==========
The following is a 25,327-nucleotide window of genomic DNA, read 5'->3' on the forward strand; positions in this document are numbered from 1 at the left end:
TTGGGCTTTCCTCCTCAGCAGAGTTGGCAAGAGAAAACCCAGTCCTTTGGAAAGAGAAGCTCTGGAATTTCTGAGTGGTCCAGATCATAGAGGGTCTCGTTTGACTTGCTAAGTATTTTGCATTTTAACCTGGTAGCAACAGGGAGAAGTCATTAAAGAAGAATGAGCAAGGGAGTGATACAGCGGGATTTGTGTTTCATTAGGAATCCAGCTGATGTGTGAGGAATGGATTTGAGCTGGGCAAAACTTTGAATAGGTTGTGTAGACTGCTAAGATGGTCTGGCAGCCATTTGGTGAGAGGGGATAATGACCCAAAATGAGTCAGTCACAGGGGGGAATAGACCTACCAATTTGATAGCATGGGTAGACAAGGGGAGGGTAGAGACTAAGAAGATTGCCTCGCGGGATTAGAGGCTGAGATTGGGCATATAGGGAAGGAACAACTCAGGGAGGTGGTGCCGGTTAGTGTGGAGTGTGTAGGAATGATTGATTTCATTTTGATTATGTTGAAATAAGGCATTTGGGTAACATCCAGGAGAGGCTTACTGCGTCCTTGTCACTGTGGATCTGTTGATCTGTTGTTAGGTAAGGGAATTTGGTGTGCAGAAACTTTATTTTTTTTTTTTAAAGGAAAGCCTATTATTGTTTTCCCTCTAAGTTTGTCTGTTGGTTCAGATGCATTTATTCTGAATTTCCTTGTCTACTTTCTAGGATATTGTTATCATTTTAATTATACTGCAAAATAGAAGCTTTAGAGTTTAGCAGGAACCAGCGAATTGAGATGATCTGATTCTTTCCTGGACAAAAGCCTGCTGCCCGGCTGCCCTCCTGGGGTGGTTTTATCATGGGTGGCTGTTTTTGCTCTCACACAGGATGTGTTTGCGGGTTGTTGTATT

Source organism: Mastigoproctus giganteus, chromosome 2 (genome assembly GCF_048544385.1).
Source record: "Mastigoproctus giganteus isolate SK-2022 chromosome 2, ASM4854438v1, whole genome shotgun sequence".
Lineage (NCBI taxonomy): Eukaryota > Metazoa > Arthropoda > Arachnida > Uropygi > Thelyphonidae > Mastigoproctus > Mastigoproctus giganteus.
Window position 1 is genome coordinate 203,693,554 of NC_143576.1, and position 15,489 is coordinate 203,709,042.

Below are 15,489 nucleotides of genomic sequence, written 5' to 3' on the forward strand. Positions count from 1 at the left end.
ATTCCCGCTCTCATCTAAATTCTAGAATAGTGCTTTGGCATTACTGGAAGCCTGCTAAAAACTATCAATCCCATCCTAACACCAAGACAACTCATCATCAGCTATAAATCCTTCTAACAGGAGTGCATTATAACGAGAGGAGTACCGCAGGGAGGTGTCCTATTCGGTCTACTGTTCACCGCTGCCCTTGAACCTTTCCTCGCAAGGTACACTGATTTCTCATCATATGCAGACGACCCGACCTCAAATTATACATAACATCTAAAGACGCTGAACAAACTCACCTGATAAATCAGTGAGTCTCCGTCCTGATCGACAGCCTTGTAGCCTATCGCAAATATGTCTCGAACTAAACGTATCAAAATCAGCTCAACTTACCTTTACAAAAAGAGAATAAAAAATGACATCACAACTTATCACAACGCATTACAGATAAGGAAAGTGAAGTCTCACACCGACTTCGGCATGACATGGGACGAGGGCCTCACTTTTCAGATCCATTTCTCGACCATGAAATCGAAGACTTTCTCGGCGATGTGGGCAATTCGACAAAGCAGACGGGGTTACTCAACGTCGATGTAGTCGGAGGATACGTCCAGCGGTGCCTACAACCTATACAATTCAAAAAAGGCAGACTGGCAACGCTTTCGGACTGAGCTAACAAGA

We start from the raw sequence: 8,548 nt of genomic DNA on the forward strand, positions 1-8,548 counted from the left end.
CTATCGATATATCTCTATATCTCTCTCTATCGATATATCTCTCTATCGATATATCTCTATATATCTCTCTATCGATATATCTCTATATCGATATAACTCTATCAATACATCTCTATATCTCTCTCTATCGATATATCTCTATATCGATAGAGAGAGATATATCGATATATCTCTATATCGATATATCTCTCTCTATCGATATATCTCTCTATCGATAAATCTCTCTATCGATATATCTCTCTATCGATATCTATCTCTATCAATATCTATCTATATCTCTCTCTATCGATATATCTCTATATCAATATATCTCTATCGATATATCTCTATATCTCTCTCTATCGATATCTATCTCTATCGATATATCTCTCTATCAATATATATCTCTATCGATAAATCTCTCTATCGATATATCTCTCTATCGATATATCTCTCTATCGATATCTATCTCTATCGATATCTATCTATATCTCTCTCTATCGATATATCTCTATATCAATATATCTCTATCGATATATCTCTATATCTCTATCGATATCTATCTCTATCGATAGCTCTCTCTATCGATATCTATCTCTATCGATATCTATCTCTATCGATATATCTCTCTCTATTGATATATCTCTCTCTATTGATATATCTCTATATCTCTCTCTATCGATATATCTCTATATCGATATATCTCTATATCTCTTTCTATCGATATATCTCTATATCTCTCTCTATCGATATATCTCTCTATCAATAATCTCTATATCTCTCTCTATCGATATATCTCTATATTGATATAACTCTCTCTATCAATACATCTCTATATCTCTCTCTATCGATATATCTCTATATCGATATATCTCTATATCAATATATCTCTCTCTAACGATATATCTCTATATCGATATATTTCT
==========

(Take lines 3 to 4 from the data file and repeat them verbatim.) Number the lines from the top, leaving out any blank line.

Source organism: Mastigoproctus giganteus, chromosome 2 (genome assembly GCF_048544385.1).
Source record: "Mastigoproctus giganteus isolate SK-2022 chromosome 2, ASM4854438v1, whole genome shotgun sequence".